Coping with baby loss – lessons from my career
From the very start of my career I have worked with bereaved families. I have been very privileged to learn so much from them about the grief cycle and the bereavement support that is needed. I will never truly understand what they have been through but this work has given me an appreciation of how difficult it is and what a life changing event baby loss is.
Early in my career I found myself in the team dealing with the Bristol Royal Infirmary public inquiry into babies who had died following paediatric cardiac surgery. We represented the parents through the Bristol Heart Children’s Action Group and I also took statements for the Inquiry from bereaved families and dealt with individual clinical negligence claims. I was 25 years old and had never experienced death beyond a few pets whilst I was growing up. To say it was a steep learning curve is an understatement.
Any avoidable stillbirth or neonatal death is devastating. It has an everlasting impact on not only parents and siblings but also on the wider family and friends and it feels as if nothing will ever be quite the same again. If only one lesson could be learnt from every avoidable death and changes implemented, that would be a step in the right direction. Every baby that comes into this world counts and every stillbirth or death should as well.
No one ever wants to see a clinical negligence solicitor. We are a distress purchase. For a lot of people it is an intimidating experience at a time when they are grieving and have already been let down by the medical profession. We start from a position where we have to earn their trust.
All of us in this area of law want to help people. We are people focused. Helping people find answers to their questions feels worthwhile to us. Finding out what happened in their care, obtaining apologies where appropriate, obtaining changes to future practices and ensuring lessons are learnt and patient safety is improved for the future is so important.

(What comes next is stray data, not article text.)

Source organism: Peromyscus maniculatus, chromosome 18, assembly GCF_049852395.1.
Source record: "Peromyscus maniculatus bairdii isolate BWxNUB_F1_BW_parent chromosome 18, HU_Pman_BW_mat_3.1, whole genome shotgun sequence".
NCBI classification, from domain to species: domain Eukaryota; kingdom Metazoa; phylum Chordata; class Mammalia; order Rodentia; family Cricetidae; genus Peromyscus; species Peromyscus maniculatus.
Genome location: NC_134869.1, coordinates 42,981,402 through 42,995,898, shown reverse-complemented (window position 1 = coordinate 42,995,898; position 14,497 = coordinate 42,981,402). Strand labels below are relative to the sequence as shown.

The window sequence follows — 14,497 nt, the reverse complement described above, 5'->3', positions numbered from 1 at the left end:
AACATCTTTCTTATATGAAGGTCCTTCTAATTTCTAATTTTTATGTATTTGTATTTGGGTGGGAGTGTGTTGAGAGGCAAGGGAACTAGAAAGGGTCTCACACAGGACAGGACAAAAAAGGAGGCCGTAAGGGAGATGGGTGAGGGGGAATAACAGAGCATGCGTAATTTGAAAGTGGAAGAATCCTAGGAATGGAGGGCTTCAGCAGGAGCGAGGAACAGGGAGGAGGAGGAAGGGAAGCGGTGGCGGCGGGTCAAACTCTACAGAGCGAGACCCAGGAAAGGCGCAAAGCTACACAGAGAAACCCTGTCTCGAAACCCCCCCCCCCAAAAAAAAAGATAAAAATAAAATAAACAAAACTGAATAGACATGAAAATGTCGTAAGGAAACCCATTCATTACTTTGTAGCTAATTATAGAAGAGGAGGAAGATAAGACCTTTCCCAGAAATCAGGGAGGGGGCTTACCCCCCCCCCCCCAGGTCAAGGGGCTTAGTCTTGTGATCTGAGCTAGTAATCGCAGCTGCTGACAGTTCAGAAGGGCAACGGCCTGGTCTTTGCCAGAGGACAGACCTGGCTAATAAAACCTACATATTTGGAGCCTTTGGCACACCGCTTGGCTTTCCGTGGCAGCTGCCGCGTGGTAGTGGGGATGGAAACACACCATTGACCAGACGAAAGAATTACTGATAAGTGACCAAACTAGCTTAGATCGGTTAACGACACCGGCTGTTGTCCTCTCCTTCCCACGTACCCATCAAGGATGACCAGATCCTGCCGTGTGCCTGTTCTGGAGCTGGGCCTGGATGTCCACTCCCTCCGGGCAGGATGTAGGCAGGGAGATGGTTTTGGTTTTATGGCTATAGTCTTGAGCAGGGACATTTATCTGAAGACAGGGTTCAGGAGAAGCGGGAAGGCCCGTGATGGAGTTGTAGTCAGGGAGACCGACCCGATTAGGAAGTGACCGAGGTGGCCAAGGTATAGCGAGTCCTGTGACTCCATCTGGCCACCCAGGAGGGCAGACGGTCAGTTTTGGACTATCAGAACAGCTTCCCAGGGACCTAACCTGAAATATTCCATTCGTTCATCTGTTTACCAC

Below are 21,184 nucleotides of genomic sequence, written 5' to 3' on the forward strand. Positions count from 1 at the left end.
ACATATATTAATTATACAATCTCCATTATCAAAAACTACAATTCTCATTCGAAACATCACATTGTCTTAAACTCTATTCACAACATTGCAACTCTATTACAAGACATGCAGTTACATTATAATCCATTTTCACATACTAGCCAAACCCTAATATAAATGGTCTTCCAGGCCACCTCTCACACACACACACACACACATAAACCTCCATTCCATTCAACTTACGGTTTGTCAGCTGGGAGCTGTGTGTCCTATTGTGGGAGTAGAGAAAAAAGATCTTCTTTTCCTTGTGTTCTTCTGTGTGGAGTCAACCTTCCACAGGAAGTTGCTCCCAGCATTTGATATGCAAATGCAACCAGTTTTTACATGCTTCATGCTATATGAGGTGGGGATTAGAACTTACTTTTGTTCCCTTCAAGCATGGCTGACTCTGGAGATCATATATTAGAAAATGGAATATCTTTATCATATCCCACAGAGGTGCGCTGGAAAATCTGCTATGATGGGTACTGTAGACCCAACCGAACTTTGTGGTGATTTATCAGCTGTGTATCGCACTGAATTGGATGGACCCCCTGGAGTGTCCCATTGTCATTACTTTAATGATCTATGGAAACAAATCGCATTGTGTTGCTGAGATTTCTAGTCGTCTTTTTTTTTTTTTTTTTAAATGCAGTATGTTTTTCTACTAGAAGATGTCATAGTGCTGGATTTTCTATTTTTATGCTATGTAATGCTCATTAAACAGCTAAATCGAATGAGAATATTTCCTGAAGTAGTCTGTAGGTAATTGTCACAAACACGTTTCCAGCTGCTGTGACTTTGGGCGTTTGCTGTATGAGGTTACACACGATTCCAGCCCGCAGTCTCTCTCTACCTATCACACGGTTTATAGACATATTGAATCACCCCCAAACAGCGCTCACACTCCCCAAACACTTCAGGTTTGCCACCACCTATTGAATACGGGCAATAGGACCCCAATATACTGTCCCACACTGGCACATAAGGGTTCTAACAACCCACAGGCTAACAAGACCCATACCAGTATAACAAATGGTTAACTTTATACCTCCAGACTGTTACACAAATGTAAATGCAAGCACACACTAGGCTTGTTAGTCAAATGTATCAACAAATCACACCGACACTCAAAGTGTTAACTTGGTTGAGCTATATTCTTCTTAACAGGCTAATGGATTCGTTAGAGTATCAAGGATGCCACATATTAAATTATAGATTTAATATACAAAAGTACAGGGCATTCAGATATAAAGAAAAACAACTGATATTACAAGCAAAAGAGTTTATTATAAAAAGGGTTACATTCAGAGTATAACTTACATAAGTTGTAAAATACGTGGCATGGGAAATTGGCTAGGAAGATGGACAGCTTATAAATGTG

My team at Enable Law specialises in dealing with baby loss cases. All too often, procedures and practices aren’t changed and don’t seem to be shared with other Trusts such that lessons aren’t learned and the baby’s death hasn’t made a difference. This is truly shocking.
Talking about what has happened does help. I know it sounds really cliché but a problem shared really does make a difference. For our clients I often suggest that they seek support from a local or national charity. Support groups aren’t for everyone but there are so many different ways that people can get involved with charities from fundraising, to volunteering, to campaigning or getting involved in research studies to name but a few. Doing something practical and tangible can be of great benefit and help people deal with their grief.
You need to make sure that you have someone you can turn to, which could be a friend, partner, relative or a work colleague. You need to look after yourself and share your thoughts and feelings so that you are in a good place to support and look after your family.
In conclusion, I wanted to give a couple of quotes that I have found helpful during my career:
“Be kind, for everyone you meet is fighting a battle you know nothing about” – Wendy Mass, The Candymakers
“You can’t pour from an empty cup. Take care of yourself first.”
Claire Stoneman is a partner at Enable Law, and heads the Taunton team, who specialise in stillbirth and birth injury claims. You can contact Claire on 03303 116850 or via firstname.lastname@example.org